A breach of contract can come in different forms but no matter how it happens, there is something you can do about it
Types of Contracts
There are various ways a contract can be made between parties.
A contract can be made in writing or verbally.
A contract can also be made by a person taking action which would indicate their agreement.
Contracts can also be made by the sale or supply of goods and/or services.
Contracts occur in every business. It might be as simple as the agreement with your milkman to deliver the milk and your obligation to pay for it or it might be an order you made with a major supplier.
When is a Contract breached?
A contract is breached when a party fails to perform their obligations under a contract.
Examples of breaches are:
- A company failing to deliver goods after you’ve paid for them
- A company failing to provide services or failing to provide services to an agreed standard
- A company selling a product that is not fit for purpose
- A customer failing to pay an invoice or bill
- A party failing to fulfil his obligations within a reasonable amount of time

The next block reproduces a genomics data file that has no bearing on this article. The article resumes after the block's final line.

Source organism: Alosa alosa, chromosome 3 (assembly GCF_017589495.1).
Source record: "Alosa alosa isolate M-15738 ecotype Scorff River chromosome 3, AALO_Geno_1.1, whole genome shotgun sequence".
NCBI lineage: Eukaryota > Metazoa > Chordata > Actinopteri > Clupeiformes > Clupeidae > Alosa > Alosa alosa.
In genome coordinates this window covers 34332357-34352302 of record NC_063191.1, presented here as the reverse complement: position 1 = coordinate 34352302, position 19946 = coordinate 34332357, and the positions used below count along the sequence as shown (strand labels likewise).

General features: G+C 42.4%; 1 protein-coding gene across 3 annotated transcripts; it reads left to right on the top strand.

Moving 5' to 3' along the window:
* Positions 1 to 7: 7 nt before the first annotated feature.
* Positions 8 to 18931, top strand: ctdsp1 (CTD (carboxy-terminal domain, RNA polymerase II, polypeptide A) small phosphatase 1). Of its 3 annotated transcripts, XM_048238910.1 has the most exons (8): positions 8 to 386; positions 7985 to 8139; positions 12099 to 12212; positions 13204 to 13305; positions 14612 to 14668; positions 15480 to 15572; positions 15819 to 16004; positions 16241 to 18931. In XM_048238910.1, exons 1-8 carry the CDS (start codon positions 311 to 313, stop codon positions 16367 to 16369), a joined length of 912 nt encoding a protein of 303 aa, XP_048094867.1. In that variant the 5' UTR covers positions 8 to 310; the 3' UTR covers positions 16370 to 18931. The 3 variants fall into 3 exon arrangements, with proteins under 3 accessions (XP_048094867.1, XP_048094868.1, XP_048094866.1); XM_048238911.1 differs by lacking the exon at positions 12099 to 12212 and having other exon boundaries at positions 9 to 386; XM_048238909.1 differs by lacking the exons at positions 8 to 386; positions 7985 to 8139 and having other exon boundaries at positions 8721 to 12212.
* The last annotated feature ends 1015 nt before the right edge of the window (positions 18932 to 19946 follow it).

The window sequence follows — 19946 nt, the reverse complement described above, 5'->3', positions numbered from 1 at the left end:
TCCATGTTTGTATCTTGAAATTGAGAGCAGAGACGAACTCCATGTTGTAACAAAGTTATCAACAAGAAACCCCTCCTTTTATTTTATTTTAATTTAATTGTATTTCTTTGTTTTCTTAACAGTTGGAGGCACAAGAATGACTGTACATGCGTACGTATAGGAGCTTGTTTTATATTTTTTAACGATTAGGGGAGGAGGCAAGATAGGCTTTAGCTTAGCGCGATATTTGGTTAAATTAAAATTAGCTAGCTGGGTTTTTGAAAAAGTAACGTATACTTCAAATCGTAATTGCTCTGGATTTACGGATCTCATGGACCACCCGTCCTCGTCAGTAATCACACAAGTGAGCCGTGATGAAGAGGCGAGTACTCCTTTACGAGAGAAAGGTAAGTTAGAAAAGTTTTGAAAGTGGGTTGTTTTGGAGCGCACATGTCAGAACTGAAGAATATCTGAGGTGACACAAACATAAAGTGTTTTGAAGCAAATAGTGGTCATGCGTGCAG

What to do when a contract is breached?
A breach could have varying effects on you or your business. A breach may result in loss of business or cash flow issues. A breach could have a more serious effect in that it could cause harm, injury or even death. The action you take to remedy the breach will depend on the type and effect of the breach.
As a result of a breach you may decide to not perform your obligations under the contract. However, in some cases, you may have already performed your obligations and therefore you may therefore take legal action for compensation (damages) caused by the breach or instead of compensation, you could obtain an Court order enforcing the other party to perform their obligations under the contract.
For further information, you may want to watch our YouTube Presentation: Contract Law – The Basics